Daffodils Ignore Calendar, Get Zapped by Frost

Published 12:00 am Monday, February 18, 2013

Heedless of the calendar, a clump of daffodils in the back yard flowered last week just before the false spring turned back to harsh winter. The flowers withstood the ice but wilted fast when temperatures fell below 20 degrees.
I had spotted forsythia bushes pushing out yellow blooms in a sunny spot along U.S. 158.
Green tops of bulbs are pushing up through the mulch in several spots, and I want to tell them, “Not yet!” Don’t be so impulsive or you will be nipped in the bud, a term I appreciate better now. Wait a little and flower in safety.
A couple days of March-like weather returned this week, sure to confuse those bulbs further.
Chickweed, however, seems unaffected by temperatures, no matter how cold. It has prospered through winter in the yard … until I zapped it with herbicide.
A flock of migrating robins descended on the neighborhood early this week. Daylight is becoming perceptibly longer …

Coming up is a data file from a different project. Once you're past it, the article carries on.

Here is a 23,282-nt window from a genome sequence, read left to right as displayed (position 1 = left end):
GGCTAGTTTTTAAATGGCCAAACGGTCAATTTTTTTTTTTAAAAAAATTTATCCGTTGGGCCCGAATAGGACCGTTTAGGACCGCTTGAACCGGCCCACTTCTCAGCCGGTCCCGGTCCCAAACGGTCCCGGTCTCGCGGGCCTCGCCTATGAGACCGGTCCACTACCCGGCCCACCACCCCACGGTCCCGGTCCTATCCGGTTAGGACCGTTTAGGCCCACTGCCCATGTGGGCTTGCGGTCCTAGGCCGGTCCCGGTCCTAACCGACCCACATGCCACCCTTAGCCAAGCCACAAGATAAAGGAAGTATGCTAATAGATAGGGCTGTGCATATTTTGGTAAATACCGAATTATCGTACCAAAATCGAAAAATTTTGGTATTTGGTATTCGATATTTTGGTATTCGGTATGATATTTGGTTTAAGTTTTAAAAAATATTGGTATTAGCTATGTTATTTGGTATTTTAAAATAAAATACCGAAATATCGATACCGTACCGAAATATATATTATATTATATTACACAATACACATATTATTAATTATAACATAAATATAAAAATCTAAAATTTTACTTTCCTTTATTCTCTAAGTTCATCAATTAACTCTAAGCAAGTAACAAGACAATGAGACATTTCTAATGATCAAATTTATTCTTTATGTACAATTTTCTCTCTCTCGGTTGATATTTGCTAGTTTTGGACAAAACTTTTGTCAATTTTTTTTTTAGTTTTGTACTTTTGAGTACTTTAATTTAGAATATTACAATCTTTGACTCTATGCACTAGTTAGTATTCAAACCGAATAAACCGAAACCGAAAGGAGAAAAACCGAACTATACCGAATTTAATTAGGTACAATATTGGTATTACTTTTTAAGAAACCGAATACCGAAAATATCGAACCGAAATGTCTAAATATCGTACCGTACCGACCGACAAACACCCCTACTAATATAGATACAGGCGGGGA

If we can avoid losing our buds, spring may arrive at long last.

Because of the editor and the NFL, Mocksville residents won’t be chowing down on “Super Bowl” pizza this weekend. Instead, they must settle for “Big Game” pizza because of the copyright restrictions of the NFL, which scouts for abusers of its franchise most-important sporting event of the year.
The pizzeria wanted to advertise its pizza as “Super Bowl” specials. Similarly, TV stores once marked down their merchandise as “Super Bowl” savings. No more. Now the clever dodge is to call them “Big Game” specials, an editorial twist of words that meets the guidelines. Same pizza. Same big screen TVs. Same savings. But they don’t run afoul of the copyright enforcement lawyers or sully the name of the Super Bowl.
Eating pizza may be the best part of Sunday’s game. The difficulty will be deciding whom to root for between two teams that have never enjoyed my affection. I have opted for the Ravens because their offensive coordinator Jim Caldwell once coached at Wake Forest. That’s the best I can do to make an emotional connection. I’ll savor the pizza.

What don’t we know about William R. Davie, namesake of Davie County and one of its elementary schools? We’ll have to read the historical novel, “The Secrets of Sterling Shearin,” by historian Dr. Will Ferrell to find out.
Davie was a Revolutionary War hero and eventual head of the University of North Carolina. A titillating press …